<!A HREF="http://www.amazon.com/exec/obidos/ASIN/B0006HBV2S/thehardbophomepa/">The Beast
Walter Huston - Capt. Jim Fitzpatrick
Jean Harlow - Daisy Stevens (Mildred)
Wallace Ford - Det. Ed Fitzpatrick
Jean Hersholt - Samuel 'Sam' Belmonte
Dorothy Peterson - Mary Fitzpatrick
J. Carrol Naish - Pietro Cholo
Charles Brabin - Director
Hunt Stromberg - Producer
Ben Hecht - Screenwriter
Norbert Brodine - Cinematographer
W.R. Burnett - Original Story
Arnheim / Moret - Music
Based on a story by W.R. Burnett, this outing has a gritty look surprising in an MGM film, mostly thanks to Norbert Brodine's camerawork. Prefaced by Herbert Hoover's call for the glorification of the policeman rather than the gangster, The Beast of the City is in effect a follow-up to The Secret Six (1931) and its espousal of vigilantism.
The film's attitudes are amply clear from the outset as Walter Huston's ostentatiously honest cop, hounding a greasy gang boss (Jean Hersholt), finds himself frustrated at every turn by shyster lawyers and bribed officials. In this the film prefigures the neo-vigilante films of the seventies, such as Magnum Force (1973). Transferred on the grounds of excessive zeal by his corrupt superior, Huston through his integrity soon is promoted to chief in his new precinct. But meanwhile the corruption has spread (with the police even subjected to booing as they raid a speakeasy), finally tainting Huston's younger brother (Wallace Ford), also a policeman, who is seduced by Hersholt's mistress (Jean Harlow) into conniving at a robbery.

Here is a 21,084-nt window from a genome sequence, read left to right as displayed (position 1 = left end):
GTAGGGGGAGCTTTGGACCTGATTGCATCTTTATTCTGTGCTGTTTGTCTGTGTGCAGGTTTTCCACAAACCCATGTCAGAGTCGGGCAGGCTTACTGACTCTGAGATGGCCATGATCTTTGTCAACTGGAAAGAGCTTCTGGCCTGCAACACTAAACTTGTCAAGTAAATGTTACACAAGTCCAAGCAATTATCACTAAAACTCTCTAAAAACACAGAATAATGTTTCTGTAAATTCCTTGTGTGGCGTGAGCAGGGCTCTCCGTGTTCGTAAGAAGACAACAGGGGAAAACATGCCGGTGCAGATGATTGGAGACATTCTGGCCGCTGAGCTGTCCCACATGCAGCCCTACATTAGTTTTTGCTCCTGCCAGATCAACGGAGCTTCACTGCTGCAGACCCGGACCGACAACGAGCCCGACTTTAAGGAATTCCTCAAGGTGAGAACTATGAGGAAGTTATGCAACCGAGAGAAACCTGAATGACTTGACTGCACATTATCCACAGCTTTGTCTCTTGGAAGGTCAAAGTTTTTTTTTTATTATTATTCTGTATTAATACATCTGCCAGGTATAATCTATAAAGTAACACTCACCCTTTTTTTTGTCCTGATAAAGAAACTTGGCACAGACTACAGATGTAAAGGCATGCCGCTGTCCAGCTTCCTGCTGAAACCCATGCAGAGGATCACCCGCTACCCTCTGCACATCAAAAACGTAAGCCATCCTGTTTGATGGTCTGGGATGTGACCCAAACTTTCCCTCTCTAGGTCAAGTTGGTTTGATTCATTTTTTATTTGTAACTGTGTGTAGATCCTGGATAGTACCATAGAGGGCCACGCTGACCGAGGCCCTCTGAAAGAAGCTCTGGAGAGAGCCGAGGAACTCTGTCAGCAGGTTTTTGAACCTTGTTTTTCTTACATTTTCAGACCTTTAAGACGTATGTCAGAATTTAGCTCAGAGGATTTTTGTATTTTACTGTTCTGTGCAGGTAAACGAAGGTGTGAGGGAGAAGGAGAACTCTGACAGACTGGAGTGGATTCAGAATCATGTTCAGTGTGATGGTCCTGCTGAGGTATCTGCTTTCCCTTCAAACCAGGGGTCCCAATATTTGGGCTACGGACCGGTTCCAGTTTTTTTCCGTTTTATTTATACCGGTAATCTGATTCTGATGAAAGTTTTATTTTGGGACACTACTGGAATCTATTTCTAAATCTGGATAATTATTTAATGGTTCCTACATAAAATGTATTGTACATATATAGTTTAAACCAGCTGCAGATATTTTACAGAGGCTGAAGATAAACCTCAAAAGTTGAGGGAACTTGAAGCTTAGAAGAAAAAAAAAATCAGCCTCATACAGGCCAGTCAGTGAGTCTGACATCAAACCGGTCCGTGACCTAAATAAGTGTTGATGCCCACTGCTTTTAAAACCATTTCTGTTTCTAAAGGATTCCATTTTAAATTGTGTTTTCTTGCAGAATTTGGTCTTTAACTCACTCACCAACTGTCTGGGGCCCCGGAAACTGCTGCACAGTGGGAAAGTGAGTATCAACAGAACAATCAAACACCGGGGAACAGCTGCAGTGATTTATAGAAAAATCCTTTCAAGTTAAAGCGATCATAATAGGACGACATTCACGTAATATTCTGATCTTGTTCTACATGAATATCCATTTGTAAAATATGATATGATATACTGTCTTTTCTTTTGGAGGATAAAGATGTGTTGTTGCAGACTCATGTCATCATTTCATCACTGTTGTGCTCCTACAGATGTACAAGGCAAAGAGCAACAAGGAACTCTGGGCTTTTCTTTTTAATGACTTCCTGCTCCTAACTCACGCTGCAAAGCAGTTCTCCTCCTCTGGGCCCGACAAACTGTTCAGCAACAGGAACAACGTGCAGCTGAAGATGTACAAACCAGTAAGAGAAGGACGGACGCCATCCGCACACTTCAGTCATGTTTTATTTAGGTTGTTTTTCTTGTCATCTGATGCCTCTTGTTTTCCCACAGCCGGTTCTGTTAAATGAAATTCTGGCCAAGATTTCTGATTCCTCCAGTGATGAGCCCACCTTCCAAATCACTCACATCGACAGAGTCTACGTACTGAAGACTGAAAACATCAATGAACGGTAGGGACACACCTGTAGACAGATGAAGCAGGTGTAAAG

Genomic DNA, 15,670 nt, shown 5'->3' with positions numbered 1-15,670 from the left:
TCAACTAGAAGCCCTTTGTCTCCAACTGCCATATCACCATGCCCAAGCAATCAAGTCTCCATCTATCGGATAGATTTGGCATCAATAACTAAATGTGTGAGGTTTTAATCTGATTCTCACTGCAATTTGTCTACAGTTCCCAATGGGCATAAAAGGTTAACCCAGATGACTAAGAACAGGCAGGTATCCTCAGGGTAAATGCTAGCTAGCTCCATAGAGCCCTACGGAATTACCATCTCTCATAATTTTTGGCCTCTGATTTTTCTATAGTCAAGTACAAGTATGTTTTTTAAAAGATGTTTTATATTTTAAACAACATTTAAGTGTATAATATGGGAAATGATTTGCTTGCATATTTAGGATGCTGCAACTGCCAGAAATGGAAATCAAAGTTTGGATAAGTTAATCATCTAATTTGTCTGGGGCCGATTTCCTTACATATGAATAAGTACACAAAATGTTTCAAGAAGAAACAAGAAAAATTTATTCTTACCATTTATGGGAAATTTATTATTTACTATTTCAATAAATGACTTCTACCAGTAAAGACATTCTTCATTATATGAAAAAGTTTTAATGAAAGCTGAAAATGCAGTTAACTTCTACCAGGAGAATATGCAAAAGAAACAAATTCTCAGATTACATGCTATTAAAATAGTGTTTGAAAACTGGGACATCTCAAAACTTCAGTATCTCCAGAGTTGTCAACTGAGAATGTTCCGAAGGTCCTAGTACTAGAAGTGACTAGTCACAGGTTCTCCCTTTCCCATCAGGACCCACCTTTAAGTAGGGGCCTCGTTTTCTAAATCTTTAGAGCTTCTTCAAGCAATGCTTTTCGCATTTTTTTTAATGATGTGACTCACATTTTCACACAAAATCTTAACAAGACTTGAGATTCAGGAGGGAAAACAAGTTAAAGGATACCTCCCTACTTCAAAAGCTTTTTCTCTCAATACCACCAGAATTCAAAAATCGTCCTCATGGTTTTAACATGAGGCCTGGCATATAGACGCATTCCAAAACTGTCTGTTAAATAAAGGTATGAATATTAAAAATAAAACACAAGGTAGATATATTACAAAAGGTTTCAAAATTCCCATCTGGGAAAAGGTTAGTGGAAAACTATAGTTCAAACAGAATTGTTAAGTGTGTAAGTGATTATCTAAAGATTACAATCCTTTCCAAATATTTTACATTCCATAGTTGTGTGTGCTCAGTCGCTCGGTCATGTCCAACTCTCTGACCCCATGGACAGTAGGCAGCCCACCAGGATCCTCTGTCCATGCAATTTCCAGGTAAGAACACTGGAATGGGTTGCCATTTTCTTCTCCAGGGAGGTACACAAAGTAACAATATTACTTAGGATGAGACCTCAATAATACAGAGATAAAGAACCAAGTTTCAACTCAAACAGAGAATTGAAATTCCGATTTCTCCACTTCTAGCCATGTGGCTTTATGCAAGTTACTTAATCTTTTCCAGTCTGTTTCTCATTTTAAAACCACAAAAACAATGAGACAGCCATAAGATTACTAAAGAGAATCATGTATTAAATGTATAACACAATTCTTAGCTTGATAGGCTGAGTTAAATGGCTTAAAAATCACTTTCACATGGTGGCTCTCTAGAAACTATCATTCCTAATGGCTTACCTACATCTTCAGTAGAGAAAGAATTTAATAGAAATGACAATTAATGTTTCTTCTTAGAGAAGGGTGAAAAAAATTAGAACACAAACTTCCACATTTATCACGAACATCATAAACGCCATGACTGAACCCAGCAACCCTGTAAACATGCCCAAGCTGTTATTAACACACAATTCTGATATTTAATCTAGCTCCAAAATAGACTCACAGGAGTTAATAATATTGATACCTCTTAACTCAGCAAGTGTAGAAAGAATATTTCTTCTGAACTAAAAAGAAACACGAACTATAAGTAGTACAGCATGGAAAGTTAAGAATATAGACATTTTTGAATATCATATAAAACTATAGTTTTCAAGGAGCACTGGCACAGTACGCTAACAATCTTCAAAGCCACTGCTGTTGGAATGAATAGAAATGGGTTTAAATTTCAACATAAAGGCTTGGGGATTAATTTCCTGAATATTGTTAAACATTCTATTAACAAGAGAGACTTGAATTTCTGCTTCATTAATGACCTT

Officially helpless, Huston decides to take the law into his own hands, and with 12 like-minded colleagues--13 when they are joined by a repentant Ford--he leads a kamakaze assault on the gang in their nightclub headquarters. Sometimes risible, not least in its choice of 12 disciples, the film builds to an undeniably gripping climax: the astonishingly violent raid in which cops, gangsters and Harlow are all wiped out (J. Carrol Naish even drooling blood from his mouth as he expires). Ironically, though distinctly excessive by the standards set in Little Caesar (1930) and The Public Enemy (1931), The Beast of the City was enthusiastically endorsed by the Legion of Decency.
--PHIL HARDY, from The Gangster
Film Encyclopedia, 2001.
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